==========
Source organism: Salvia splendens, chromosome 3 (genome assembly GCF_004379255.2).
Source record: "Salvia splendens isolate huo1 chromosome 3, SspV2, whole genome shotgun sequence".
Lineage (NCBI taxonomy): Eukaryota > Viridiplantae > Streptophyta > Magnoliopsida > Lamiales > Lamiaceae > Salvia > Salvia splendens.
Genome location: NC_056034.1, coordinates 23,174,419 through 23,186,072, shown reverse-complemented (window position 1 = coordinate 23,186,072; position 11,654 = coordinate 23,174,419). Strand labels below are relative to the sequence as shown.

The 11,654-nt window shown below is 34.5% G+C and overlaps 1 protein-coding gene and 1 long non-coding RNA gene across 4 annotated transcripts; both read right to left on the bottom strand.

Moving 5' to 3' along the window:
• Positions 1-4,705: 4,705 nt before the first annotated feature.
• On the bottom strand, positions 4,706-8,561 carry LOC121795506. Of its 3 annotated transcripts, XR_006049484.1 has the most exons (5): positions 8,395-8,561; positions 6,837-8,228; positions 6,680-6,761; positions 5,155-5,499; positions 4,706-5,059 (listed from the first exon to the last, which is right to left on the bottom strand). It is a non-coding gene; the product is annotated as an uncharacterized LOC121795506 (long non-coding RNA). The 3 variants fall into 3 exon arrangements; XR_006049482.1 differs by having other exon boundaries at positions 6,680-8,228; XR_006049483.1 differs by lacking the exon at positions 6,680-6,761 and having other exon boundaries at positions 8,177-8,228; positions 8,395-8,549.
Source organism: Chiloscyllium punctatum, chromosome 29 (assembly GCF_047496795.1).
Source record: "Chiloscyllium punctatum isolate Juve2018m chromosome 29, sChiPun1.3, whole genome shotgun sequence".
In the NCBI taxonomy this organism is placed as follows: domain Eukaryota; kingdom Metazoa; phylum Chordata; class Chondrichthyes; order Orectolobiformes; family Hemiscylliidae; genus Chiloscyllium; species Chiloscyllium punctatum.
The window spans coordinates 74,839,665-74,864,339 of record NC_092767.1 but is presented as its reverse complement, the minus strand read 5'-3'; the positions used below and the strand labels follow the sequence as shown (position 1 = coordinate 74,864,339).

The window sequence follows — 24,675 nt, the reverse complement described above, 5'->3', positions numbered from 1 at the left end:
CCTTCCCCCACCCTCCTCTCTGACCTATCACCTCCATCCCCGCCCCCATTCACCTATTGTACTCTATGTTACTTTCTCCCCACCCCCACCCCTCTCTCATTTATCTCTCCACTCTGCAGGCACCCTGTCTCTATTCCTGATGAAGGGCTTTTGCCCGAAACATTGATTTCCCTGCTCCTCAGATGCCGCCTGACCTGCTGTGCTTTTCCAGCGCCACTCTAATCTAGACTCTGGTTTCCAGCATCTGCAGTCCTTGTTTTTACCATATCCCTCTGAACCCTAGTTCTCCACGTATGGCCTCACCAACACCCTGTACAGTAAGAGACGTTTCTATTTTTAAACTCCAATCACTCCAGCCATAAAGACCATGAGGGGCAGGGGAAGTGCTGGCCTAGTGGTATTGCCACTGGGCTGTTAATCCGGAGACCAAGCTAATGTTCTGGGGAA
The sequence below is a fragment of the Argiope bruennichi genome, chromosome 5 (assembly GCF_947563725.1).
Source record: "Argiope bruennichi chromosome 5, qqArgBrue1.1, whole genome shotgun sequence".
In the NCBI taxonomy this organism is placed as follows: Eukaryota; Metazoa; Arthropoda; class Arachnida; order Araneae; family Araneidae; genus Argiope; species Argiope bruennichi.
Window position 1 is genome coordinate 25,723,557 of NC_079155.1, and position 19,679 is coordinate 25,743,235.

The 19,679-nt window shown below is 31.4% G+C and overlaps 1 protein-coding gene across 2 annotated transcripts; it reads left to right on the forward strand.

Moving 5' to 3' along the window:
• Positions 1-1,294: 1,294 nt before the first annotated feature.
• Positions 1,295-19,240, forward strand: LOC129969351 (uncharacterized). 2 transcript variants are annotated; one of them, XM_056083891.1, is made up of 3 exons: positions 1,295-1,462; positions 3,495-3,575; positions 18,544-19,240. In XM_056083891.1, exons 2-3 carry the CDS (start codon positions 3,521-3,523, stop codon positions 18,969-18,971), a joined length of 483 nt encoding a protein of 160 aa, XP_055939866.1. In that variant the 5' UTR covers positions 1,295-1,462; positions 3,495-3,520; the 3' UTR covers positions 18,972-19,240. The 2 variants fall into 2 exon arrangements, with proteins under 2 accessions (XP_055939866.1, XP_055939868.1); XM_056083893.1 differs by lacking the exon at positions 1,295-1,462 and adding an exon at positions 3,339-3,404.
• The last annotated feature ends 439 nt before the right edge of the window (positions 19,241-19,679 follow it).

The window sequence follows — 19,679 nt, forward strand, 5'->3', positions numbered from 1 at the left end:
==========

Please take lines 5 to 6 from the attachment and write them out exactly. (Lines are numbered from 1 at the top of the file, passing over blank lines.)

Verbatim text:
The 11,654-nt window shown below is 34.5% G+C and overlaps 1 protein-coding gene and 1 long non-coding RNA gene across 4 annotated transcripts; both read right to left on the bottom strand.

Moving 5' to 3' along the window: